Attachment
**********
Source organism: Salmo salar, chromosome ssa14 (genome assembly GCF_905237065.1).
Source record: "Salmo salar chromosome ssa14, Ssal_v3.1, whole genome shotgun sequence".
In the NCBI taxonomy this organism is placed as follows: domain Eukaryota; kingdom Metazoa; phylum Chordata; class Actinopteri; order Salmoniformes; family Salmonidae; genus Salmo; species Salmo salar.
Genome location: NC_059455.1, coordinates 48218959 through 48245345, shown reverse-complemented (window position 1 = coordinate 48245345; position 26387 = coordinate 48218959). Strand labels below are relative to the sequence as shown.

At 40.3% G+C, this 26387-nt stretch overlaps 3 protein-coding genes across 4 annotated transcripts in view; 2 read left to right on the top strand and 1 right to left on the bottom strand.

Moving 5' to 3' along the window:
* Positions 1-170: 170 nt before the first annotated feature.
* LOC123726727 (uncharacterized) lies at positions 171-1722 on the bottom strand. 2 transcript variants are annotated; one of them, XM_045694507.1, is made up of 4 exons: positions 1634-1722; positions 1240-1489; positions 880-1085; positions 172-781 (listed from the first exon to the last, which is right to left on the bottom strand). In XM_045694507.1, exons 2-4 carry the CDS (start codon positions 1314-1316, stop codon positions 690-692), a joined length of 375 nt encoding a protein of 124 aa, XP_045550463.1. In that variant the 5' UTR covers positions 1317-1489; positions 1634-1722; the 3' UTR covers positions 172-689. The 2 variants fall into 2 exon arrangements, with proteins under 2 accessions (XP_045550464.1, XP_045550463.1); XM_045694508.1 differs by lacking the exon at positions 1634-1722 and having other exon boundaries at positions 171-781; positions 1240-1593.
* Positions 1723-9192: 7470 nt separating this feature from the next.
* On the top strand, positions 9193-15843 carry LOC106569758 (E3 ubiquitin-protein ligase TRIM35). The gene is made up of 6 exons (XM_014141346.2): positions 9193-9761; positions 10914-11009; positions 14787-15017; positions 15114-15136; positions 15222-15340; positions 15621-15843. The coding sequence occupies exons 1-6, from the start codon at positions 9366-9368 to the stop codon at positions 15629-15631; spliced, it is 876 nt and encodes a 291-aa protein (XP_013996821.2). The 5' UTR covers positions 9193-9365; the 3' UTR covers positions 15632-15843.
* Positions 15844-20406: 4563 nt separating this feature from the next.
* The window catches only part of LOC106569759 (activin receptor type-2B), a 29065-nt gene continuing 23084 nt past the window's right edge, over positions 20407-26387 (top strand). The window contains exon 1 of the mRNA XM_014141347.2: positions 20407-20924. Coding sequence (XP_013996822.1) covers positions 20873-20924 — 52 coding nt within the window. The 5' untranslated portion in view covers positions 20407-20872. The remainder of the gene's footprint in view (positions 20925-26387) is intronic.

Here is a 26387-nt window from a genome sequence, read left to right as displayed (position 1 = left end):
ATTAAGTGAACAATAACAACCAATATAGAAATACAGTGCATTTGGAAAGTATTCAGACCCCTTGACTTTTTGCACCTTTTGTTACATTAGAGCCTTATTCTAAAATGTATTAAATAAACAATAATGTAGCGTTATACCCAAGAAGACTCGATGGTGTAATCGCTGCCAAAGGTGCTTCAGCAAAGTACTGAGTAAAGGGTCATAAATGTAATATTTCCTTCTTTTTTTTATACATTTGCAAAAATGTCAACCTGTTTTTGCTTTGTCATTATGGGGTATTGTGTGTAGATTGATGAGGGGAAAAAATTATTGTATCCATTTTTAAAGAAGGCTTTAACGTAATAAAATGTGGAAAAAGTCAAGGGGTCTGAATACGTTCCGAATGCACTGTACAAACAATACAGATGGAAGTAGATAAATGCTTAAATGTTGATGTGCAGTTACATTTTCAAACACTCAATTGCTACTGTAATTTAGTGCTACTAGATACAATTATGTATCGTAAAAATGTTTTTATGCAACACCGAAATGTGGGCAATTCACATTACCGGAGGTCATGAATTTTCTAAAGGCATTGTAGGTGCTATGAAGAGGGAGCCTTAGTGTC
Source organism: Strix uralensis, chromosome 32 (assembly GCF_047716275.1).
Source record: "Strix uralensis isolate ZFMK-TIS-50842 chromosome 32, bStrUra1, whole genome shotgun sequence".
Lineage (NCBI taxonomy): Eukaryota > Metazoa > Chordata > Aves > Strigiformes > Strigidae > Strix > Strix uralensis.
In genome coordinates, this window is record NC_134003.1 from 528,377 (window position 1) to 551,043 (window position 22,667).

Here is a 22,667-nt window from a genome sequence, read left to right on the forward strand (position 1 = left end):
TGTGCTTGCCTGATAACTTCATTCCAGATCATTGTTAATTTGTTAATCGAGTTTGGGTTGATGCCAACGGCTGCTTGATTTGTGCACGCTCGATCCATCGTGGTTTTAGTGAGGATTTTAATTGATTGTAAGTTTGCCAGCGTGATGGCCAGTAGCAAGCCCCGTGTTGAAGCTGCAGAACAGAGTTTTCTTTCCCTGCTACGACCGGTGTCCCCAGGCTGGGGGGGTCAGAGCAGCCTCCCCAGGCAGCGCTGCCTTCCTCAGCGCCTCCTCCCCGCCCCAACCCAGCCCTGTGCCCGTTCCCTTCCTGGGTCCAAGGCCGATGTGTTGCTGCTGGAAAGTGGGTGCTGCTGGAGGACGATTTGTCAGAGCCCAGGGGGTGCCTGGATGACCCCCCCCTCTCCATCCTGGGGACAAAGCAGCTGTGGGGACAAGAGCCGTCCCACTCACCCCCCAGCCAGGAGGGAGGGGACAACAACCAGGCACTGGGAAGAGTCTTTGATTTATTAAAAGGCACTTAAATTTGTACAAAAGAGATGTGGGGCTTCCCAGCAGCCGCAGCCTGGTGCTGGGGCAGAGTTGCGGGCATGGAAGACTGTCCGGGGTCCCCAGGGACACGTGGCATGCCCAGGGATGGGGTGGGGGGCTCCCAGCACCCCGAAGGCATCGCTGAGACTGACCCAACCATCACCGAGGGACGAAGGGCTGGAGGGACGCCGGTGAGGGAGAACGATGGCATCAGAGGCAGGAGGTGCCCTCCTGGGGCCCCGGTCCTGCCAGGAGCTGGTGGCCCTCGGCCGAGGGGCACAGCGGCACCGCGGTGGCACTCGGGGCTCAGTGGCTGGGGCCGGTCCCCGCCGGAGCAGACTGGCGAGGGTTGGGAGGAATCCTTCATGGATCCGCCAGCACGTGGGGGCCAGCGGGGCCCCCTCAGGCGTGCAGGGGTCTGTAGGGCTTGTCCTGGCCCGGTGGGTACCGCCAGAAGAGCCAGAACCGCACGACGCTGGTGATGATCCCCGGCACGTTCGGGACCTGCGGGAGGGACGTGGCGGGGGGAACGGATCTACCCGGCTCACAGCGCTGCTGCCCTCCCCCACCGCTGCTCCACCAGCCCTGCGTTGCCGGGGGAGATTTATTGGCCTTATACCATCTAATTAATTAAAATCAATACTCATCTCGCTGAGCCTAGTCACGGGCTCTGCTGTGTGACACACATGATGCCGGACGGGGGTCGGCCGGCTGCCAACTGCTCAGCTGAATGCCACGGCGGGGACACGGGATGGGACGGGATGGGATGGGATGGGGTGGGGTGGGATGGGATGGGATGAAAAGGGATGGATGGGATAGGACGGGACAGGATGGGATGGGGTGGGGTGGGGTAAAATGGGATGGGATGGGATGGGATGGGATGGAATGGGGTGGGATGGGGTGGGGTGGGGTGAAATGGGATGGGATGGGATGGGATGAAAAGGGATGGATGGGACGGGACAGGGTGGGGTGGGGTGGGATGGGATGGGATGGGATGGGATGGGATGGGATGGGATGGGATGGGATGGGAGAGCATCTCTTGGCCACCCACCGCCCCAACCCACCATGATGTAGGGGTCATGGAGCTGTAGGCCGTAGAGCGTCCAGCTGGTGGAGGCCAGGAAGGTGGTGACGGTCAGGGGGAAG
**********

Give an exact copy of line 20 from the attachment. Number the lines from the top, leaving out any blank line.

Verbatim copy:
TGTGCTTGCCTGATAACTTCATTCCAGATCATTGTTAATTTGTTAATCGAGTTTGGGTTGATGCCAACGGCTGCTTGATTTGTGCACGCTCGATCCATCGTGGTTTTAGTGAGGATTTTAATTGATTGTAAGTTTGCCAGCGTGATGGCCAGTAGCAAGCCCCGTGTTGAAGCTGCAGAACAGAGTTTTCTTTCCCTGCTACGACCGGTGTCCCCAGGCTGGGGGGGTCAGAGCAGCCTCCCCAGGCAGCGCTGCCTTCCTCAGCGCCTCCTCCCCGCCCCAACCCAGCCCTGTGCCCGTTCCCTTCCTGGGTCCAAGGCCGATGTGTTGCTGCTGGAAAGTGGGTGCTGCTGGAGGACGATTTGTCAGAGCCCAGGGGGTGCCTGGATGACCCCCCCCTCTCCATCCTGGGGACAAAGCAGCTGTGGGGACAAGAGCCGTCCCACTCACCCCCCAGCCAGGAGGGAGGGGACAACAACCAGGCACTGGGAAGAGTCTTTGATTTATTAAAAGGCACTTAAATTTGTACAAAAGAGATGTGGGGCTTCCCAGCAGCCGCAGCCTGGTGCTGGGGCAGAGTTGCGGGCATGGAAGACTGTCCGGGGTCCCCAGGGACACGTGGCATGCCCAGGGATGGGGTGGGGGGCTCCCAGCACCCCGAAGGCATCGCTGAGACTGACCCAACCATCACCGAGGGACGAAGGGCTGGAGGGACGCCGGTGAGGGAGAACGATGGCATCAGAGGCAGGAGGTGCCCTCCTGGGGCCCCGGTCCTGCCAGGAGCTGGTGGCCCTCGGCCGAGGGGCACAGCGGCACCGCGGTGGCACTCGGGGCTCAGTGGCTGGGGCCGGTCCCCGCCGGAGCAGACTGGCGAGGGTTGGGAGGAATCCTTCATGGATCCGCCAGCACGTGGGGGCCAGCGGGGCCCCCTCAGGCGTGCAGGGGTCTGTAGGGCTTGTCCTGGCCCGGTGGGTACCGCCAGAAGAGCCAGAACCGCACGACGCTGGTGATGATCCCCGGCACGTTCGGGACCTGCGGGAGGGACGTGGCGGGGGGAACGGATCTACCCGGCTCACAGCGCTGCTGCCCTCCCCCACCGCTGCTCCACCAGCCCTGCGTTGCCGGGGGAGATTTATTGGCCTTATACCATCTAATTAATTAAAATCAATACTCATCTCGCTGAGCCTAGTCACGGGCTCTGCTGTGTGACACACATGATGCCGGACGGGGGTCGGCCGGCTGCCAACTGCTCAGCTGAATGCCACGGCGGGGACACGGGATGGGACGGGATGGGATGGGATGGGGTGGGGTGGGATGGGATGGGATGAAAAGGGATGGATGGGATAGGACGGGACAGGATGGGATGGGGTGGGGTGGGGTAAAATGGGATGGGATGGGATGGGATGGGATGGAATGGGGTGGGATGGGGTGGGGTGGGGTGAAATGGGATGGGATGGGATGGGATGAAAAGGGATGGATGGGACGGGACAGGGTGGGGTGGGGTGGGATGGGATGGGATGGGATGGGATGGGATGGGATGGGATGGGATGGGATGGGAGAGCATCTCTTGGCCACCCACCGCCCCAACCCACCATGATGTAGGGGTCATGGAGCTGTAGGCCGTAGAGCGTCCAGCTGGTGGAGGCCAGGAAGGTGGTGACGGTCAGGGGGAAG